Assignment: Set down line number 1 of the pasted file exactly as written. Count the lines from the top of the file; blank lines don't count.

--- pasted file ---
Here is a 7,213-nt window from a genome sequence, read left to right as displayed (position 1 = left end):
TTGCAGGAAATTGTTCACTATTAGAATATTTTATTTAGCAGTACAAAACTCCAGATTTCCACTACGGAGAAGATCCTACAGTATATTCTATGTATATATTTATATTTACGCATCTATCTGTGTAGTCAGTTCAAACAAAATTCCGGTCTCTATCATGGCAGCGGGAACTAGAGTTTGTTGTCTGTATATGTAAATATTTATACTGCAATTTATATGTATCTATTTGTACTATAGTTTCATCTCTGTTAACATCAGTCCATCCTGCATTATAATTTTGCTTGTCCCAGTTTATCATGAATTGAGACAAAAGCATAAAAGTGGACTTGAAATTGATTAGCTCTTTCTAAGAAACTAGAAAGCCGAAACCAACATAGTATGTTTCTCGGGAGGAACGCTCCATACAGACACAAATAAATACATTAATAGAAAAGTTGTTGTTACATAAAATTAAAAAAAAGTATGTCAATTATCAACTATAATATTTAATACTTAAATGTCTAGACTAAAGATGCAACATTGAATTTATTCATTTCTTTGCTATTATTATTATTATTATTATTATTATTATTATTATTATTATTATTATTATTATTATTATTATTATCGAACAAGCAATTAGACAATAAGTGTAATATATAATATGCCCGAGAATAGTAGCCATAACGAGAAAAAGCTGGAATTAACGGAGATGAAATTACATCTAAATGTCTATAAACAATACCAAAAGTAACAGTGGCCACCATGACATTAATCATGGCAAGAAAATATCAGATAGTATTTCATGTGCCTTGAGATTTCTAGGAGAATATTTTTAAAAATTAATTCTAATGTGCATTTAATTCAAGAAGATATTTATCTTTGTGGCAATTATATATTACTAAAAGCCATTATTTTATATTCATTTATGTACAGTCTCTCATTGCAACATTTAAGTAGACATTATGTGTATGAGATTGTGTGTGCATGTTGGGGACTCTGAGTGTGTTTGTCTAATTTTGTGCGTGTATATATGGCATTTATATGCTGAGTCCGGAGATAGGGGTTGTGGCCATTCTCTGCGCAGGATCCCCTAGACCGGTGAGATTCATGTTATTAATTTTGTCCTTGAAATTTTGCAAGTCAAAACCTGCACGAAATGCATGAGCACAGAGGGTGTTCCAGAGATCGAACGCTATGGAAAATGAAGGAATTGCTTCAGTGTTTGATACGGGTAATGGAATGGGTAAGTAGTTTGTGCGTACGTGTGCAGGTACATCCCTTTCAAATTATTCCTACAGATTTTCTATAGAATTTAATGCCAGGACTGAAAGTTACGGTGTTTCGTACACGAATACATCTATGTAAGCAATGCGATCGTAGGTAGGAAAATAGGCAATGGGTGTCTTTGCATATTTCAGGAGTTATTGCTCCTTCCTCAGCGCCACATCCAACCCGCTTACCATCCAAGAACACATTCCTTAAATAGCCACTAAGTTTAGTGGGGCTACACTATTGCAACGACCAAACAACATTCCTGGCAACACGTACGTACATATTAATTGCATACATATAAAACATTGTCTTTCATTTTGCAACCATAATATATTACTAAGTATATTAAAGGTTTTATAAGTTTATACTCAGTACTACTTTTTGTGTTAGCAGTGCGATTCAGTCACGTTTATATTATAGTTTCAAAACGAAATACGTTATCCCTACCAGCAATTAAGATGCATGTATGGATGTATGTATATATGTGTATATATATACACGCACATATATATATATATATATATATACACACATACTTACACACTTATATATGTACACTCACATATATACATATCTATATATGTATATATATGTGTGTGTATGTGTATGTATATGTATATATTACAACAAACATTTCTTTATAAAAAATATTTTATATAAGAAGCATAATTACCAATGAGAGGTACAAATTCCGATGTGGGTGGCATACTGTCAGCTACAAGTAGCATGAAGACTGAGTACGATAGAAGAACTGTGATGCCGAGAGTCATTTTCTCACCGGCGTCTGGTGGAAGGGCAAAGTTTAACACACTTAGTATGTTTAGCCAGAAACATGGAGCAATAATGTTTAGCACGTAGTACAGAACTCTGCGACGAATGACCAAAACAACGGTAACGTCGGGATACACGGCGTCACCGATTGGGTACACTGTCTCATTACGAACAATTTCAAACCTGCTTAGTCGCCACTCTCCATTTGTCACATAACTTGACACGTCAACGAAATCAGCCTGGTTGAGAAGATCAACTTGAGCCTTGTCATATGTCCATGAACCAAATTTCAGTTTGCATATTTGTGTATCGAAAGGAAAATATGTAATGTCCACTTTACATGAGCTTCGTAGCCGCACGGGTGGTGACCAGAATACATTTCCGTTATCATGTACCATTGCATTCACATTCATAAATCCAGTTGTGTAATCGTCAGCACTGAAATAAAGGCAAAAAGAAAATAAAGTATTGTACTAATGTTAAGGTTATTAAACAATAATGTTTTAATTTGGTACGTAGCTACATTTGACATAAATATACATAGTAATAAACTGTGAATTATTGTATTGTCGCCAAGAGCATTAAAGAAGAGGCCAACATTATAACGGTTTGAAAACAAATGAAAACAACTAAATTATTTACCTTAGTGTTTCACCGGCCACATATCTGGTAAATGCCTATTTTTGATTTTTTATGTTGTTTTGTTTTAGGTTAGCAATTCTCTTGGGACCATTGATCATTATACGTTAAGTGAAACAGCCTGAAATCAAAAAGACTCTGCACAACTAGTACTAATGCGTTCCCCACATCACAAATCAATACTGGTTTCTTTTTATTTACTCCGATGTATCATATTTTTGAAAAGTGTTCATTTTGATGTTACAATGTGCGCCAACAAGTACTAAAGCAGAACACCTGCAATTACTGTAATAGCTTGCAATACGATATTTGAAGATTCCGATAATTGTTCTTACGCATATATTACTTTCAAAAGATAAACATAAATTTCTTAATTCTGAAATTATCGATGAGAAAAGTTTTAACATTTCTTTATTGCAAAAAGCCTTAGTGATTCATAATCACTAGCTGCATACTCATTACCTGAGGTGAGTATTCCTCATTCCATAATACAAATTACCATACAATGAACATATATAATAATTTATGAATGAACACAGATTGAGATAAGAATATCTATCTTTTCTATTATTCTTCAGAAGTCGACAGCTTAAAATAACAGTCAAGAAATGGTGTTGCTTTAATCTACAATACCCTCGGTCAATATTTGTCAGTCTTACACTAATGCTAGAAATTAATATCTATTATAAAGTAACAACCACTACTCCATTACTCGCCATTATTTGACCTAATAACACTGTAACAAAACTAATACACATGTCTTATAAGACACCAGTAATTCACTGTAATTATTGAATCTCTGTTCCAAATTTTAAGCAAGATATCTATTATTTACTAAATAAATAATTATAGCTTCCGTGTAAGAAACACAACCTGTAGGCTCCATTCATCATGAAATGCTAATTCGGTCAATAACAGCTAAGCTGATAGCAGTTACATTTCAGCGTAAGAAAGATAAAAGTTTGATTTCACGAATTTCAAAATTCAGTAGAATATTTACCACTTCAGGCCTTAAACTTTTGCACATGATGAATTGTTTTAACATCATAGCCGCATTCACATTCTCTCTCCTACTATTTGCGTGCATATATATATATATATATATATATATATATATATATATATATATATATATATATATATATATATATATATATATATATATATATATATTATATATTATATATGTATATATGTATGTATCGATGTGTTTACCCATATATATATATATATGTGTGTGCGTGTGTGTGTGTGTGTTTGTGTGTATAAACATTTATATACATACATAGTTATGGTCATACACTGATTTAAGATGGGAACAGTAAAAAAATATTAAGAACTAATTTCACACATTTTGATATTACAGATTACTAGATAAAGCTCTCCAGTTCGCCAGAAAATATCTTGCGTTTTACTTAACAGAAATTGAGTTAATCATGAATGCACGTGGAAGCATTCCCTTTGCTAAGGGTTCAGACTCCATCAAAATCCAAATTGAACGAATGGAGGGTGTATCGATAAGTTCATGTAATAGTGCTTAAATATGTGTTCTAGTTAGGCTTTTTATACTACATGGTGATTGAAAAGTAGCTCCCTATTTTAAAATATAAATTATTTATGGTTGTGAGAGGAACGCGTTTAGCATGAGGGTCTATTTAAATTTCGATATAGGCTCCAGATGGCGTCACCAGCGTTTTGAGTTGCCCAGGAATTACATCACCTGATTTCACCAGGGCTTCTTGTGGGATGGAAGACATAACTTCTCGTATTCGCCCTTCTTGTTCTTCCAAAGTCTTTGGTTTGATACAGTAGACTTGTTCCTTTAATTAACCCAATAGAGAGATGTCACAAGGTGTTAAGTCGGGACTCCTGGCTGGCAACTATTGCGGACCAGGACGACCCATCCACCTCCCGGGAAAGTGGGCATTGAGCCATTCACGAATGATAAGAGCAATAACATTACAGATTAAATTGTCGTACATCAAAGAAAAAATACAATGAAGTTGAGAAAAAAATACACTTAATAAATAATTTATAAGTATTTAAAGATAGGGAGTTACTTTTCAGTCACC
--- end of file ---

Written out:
Here is a 7,213-nt window from a genome sequence, read left to right as displayed (position 1 = left end):